• do not have an existing medical condition that can affect surgery
  • are willing to learn how to communicate with a cochlear implant
  • have a strong support system from their parents, school, and teachers

How does someone receive a cochlear implant? 

Before a cochlear implant can be received, a patient must get clearance for the surgery to proceed. It must be clear to the patient or the patient’s family (if the cochlear implant receiver is still a child) that getting a cochlear implant requires surgery and significant therapy to learn or relearn hearing.

Adjusting to implants is a unique experience for each individual; some may take weeks or months before adjusting completely to the implant. The willingness to learn, along with support from medical professionals and family, plays a big role in the adjustment process.

Is getting a cochlear implant safe?

Generally, getting a cochlear implant is safe as long as it is performed by trained medical professionals. Keep in mind that getting a cochlear implant is not as simple as getting fitted with hearing aids.

Since cochlear implantation is a surgical procedure, there are some minimal risks. Before you make a decision, all the risks and possible complications will be discussed with you by a surgeon or cochlear implantation specialist.

What happens during cochlear implant surgery?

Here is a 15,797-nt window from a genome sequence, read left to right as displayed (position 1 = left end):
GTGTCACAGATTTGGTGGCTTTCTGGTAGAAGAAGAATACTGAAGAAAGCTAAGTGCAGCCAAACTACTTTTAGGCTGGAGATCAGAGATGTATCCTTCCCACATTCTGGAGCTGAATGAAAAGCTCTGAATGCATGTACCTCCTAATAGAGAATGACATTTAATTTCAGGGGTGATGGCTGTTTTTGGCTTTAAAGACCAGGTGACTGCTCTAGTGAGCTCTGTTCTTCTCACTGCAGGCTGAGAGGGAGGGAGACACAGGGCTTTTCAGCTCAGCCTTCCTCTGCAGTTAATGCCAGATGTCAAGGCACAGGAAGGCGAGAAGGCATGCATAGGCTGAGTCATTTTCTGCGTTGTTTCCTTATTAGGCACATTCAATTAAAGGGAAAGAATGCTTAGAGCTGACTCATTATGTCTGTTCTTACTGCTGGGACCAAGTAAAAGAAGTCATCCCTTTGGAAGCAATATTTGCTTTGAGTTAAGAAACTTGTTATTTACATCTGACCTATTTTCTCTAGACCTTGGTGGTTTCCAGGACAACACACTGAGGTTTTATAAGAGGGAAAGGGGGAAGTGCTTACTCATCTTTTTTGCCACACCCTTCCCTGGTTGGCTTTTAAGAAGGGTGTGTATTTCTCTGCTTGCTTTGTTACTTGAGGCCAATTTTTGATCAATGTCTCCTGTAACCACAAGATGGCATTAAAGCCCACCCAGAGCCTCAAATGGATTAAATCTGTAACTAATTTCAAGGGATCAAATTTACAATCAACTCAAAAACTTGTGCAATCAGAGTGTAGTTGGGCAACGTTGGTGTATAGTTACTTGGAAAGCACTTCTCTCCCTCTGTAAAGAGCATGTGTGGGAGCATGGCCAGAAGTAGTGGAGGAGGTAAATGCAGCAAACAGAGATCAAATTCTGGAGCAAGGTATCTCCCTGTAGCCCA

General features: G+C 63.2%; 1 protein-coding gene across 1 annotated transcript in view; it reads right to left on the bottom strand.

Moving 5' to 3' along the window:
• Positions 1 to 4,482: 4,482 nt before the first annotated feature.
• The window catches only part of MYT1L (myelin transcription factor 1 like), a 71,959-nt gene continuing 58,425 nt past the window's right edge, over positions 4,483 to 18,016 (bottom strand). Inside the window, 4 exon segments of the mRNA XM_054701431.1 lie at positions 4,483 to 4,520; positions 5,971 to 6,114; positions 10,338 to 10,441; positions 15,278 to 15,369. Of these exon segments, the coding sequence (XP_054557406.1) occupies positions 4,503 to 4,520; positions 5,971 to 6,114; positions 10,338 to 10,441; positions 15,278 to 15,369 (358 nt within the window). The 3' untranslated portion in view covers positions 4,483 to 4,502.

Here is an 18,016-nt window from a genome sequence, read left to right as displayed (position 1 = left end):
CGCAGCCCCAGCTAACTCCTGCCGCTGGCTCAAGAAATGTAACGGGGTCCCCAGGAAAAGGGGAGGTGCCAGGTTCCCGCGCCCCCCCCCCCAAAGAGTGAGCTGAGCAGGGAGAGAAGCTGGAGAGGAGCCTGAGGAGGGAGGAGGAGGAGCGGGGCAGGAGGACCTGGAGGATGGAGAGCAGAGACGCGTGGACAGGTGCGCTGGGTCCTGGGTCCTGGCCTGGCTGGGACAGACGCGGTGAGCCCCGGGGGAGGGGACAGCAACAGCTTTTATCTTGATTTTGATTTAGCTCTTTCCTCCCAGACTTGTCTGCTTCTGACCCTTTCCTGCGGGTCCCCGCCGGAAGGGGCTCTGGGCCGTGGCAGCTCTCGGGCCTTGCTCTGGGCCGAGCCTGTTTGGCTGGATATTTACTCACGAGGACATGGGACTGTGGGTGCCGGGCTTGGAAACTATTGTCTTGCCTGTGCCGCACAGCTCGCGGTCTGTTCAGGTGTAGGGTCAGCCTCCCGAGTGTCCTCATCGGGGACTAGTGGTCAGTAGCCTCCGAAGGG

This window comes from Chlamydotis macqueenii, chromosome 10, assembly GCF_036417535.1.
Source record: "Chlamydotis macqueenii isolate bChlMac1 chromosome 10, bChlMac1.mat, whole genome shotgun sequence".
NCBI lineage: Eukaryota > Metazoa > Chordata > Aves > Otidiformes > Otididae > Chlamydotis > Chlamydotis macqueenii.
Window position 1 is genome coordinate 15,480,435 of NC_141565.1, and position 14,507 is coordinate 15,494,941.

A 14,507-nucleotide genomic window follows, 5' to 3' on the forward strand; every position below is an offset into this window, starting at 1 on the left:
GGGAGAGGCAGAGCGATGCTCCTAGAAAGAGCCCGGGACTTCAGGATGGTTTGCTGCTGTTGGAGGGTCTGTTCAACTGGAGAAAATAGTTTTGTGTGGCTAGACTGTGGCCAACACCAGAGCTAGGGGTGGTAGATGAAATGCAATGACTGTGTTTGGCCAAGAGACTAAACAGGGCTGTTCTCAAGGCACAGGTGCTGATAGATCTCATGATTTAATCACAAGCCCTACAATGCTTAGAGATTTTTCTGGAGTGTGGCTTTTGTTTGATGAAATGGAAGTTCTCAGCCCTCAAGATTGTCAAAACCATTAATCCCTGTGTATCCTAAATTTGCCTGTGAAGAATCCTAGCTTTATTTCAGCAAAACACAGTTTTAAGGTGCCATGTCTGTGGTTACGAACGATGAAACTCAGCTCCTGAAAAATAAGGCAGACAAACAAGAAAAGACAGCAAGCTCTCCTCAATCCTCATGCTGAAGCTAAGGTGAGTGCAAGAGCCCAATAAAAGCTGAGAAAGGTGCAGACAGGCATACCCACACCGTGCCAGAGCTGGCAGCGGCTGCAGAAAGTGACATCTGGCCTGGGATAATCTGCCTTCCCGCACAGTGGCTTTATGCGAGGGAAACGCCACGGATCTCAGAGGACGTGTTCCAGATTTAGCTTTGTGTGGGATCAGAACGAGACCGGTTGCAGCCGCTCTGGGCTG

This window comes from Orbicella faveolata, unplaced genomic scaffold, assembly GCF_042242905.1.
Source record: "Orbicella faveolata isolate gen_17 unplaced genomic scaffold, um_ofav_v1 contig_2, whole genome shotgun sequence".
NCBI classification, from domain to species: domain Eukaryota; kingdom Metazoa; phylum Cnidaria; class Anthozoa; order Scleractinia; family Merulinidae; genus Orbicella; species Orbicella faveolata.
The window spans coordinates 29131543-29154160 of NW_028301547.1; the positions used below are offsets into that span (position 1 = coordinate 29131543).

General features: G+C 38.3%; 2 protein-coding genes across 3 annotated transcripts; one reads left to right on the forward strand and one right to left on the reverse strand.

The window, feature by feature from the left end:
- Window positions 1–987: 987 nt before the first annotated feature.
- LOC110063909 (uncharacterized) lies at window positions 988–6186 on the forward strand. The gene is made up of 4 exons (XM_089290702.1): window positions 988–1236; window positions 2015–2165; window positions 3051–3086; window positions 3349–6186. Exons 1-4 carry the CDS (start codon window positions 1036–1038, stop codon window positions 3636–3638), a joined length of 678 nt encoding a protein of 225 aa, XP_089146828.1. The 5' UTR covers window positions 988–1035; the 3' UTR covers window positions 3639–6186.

A cochlear implant procedure is considered to be a minimally invasive surgery. The surgery itself usually takes two to four hours. A patient will be given medication (general anesthesia) to make them sleep during the procedure. A small incision will be made on the skin and a tissue flap is lifted so that the surgeon can create a small hole in the skull bone behind the ear. A receiver is placed into the drilled-out portion of the bone and an electrode array is inserted into the cochlea.

What happens after the surgery?

A patient may experience mild to moderate pain around the ear for a few days. Headaches, popping, or clicking in the ears may also be expected a few days after the surgery. These after-surgery symptoms usually go away within a week.

Swelling behind the ear is expected and will fade away in three to five weeks. Once the surgery site is completely healed, the activation of the implant will take place. This will involve the attachment of the sound processor and external transmitter.

Once the processor has been activated, the patient will experience a whole new range of sounds. All of these sounds will be a bit new to the brain at first. However, with repeated exercise and training the brain will begin to learn and interpret these sounds as familiar.

Learning to Interpret Sounds

Getting used to cochlear implants may take time, but through daily listening and auditory training, these surgically implanted devices can significantly help children and adults interpret those signals as speech and sound.

Cochlear Implants in Cary, NC

Cary Audiology offers a wide range of hearing solutions to accommodate any type of hearing loss.

If you would like to know more about cochlear implants, get an evaluation, or inquire about candidacy, our audiologists will gladly walk you through the process.

Contact us today to schedule a consultation!